My wife is thinking of buying a twin tipped ski to ski backwards with our daughters and spin around. She also wants to be able to ski in the kids trees area. She kind of wants a park ski – that isn’t a park ski. She also wants a ski that can charge/ski powder the days where she is skiing half the day with our daughter – so she doesn’t actually want a park ski. She comes from a racing background and hates soft skis – I’ve struck out quite severely with a few xmas and birthday gifts over the years. She currently skis a nordica 169 which she absolutely loves and for powder days, she is on a La Niña at 177 cm. twin tipped, but a bit long for skiing with the kids. She actually was on a nemesis 161 and had fun, but found she had a speed limit and is happier on the big mountain on a nemesis 169. The La Niña is on the long side for her but seemed better than the 169 for big powder days.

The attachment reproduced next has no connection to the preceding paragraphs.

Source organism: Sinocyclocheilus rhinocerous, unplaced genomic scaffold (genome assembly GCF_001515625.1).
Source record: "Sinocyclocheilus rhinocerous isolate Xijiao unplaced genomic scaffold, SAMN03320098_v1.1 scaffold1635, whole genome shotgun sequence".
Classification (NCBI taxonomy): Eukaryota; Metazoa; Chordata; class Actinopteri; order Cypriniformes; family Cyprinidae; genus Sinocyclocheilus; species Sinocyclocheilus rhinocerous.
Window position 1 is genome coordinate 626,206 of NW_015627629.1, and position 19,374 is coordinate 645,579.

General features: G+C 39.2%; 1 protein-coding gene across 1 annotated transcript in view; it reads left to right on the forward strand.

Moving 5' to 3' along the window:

We ski out west – big mountain British Columbia in an area that gets dumps. (Fernie)

    She has considered the soul rider, volkl bridge and peacemaker/sheeva. She thinks the sheeva is quite a bit prettier than the peacemaker. She has demoed the peacemaker, but not the bridge or soul rider. Soul rider seems soft for her. Bridge could be an option. She has skied the kiku, loved it, but seemed like quiver overlap with her nemesis and not really a bidirectional twintip.